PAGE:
By Marc Ramsingh

What is the Doomsday Clock?

In 1947 the Chicago Atomic Scientists, who previously worked on The Manhattan Project, created a measurement to show how close humanity was to destruction. This instrument is known as the “Doomsday Clock” and was initially set to seven minutes to midnight.

The Doomsday Clock is designed to be an estimate of roughly when the world will experience its “doom” based on factors such as climate change, geopolitical events, and technological advancements. Originally, the clock only measured the threat of nuclear annihilation; that changed in 2007 to include more factors as a state of humanity’s status as a whole.

The clock is meant to change year over year in the direction that the Bulletins board members believe humanity is headed — adding or subtracting a few seconds to a few minutes. Midnight on the clock is meant to represent a major negative event on a worldwide scale the world has not seen as of yet. The Doomsday Clock has never reached midnight, and for it to reach would require humanity to experience factors such as a nuclear war or a major global climate event.

Has its movement meant anything before?

The Doomsday Clock is currently set to ninety seconds before midnight, the closest the clock has ever been. One of the biggest factors today that set the clock where it currently stands includes the ongoing Russo-Ukraine war, which affects the world via geopolitical turmoil, economic sanctions, and grain shortages coming from the region.

“This would eliminate mutual inspections, deepen mistrust, spur a nuclear arms race, and heighten the possibility of a nuclear exchange.” The dangerous slope of military escalation between world powers is the biggest threat to humanity as this conflict evolves. On top of this pressing issue, the clock moves closer to the worsening effects of climate change.

In the past, we’ve seen a vast change in how the Doomsday Clock operators view the world since 1947. It was set to three minutes to midnight as a warning at the start of the famous arms race between the United States and the USSR. The Clock’s board was afraid of the nuclear threat early on, and with the advent of the Hydrogen bomb in 1953 it was moved to two minutes closer to midnight.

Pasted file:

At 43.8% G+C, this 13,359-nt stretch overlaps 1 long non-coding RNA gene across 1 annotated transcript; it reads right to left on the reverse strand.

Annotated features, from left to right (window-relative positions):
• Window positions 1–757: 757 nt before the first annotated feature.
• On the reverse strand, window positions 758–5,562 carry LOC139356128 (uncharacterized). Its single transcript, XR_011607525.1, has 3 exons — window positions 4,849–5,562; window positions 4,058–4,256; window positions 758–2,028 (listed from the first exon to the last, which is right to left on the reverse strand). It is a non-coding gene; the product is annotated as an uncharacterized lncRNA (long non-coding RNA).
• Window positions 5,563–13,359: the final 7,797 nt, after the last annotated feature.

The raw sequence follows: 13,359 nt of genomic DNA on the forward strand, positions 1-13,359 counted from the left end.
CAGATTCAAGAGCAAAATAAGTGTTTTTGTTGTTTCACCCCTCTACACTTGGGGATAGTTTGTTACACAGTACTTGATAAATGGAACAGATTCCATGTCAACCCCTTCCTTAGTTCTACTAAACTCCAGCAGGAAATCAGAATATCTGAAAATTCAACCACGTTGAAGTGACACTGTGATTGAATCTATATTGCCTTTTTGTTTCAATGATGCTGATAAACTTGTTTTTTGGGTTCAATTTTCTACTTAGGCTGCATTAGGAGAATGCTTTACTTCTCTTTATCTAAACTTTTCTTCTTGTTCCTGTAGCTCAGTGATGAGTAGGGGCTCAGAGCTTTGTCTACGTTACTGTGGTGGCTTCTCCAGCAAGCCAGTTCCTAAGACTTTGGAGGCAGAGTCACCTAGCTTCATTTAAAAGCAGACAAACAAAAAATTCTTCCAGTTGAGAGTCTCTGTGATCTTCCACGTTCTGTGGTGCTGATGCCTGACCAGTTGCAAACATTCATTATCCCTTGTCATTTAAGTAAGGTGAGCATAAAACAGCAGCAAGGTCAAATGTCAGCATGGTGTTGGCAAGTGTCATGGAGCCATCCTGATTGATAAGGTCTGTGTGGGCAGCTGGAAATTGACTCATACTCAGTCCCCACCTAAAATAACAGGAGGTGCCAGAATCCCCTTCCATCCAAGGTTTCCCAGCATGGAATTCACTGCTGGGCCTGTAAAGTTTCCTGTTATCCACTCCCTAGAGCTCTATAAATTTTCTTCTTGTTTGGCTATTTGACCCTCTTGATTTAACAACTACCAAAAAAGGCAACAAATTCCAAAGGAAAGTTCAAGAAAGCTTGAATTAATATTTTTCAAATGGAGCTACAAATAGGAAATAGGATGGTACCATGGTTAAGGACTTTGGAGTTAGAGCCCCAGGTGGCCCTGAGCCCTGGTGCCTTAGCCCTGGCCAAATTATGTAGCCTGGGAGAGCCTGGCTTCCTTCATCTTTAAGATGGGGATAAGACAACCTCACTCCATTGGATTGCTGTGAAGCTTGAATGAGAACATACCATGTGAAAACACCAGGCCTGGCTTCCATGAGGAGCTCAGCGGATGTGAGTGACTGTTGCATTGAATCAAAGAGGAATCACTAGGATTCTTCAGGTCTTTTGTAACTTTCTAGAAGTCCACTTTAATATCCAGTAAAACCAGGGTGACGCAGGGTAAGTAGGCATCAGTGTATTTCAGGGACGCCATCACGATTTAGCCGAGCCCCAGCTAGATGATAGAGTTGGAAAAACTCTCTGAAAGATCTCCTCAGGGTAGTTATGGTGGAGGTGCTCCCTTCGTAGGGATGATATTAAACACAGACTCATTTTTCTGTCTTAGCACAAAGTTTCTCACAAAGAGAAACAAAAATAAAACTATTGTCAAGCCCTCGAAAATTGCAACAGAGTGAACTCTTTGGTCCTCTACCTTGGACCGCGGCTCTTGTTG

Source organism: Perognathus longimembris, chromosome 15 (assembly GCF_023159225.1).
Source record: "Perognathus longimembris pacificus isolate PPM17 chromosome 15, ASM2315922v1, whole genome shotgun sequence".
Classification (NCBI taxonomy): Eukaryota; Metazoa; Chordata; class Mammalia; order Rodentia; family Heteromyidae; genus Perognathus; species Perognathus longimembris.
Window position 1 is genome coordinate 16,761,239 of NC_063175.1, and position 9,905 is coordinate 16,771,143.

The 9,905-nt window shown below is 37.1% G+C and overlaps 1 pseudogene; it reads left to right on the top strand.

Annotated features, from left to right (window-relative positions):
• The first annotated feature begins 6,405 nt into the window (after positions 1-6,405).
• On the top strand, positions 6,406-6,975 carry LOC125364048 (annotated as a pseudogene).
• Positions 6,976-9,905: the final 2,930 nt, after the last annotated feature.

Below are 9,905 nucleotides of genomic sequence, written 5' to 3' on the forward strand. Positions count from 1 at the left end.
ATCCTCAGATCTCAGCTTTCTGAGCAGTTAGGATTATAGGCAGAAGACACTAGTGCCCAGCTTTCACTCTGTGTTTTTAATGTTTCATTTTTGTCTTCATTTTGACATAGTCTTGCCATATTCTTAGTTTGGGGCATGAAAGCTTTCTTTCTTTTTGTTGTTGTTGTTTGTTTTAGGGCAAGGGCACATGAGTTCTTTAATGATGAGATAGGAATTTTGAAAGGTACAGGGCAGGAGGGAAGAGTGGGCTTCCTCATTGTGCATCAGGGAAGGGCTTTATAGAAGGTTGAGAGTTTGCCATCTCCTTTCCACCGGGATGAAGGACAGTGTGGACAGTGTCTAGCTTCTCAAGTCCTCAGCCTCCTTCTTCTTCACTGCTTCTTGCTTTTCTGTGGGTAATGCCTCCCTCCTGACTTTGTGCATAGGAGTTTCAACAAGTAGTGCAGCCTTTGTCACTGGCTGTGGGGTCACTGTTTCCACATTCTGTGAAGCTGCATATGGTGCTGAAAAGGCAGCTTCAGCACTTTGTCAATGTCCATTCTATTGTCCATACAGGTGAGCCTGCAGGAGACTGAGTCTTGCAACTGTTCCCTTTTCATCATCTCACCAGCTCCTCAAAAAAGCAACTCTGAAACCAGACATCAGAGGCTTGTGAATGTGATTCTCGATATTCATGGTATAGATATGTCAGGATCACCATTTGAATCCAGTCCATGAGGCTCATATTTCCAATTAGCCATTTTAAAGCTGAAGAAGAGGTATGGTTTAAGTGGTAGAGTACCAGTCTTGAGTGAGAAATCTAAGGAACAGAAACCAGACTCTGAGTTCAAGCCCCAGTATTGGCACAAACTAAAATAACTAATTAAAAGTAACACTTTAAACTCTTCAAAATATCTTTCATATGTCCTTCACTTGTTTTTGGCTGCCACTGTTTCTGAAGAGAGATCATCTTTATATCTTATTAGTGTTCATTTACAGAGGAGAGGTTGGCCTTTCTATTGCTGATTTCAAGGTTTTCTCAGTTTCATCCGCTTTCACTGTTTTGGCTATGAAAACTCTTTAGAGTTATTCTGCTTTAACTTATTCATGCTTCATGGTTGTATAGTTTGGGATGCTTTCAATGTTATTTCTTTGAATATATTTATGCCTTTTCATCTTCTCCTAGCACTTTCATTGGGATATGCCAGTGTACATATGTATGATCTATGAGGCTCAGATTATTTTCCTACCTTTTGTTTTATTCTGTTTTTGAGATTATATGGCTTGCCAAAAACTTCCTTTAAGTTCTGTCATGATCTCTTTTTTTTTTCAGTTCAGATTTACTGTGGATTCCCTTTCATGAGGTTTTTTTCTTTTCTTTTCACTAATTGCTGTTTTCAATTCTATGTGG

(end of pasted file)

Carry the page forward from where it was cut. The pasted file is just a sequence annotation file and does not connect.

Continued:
The Clock moved away from midnight first in 1960 when it was set to 7 minutes to midnight as a result of diplomatic actions by the United States, the USSR, and world nuclear powers. By the time the Cold War was over, the Clock was at 17 minutes to midnight.

What does its movement mean to me now?

The Doomsday Clock’s movement should mean something to you: it emphasizes to the population that if humanity doesn’t take care of and handle our affairs properly we can truly hurt our world. The Doomsday Clock is, in some ways, meant to be a metaphor for using time as a gauge of how long humanity has left given its current state. The Clock operators are holding a mirror in front of us hoping that we reflect on ourselves and correct our ways, leaving the world and our way of life better than we found it.

The Clock wants the citizens of the world and their respective countries to hold their leaders accountable, making decisions that are needed to repair climate change, de-escalate nuclear threats, and send diplomats instead of soldiers. Only in doing those will we add seconds to the Doomsday Clock.

Photo Courtesy // Anna Moneymaker, Getty Images //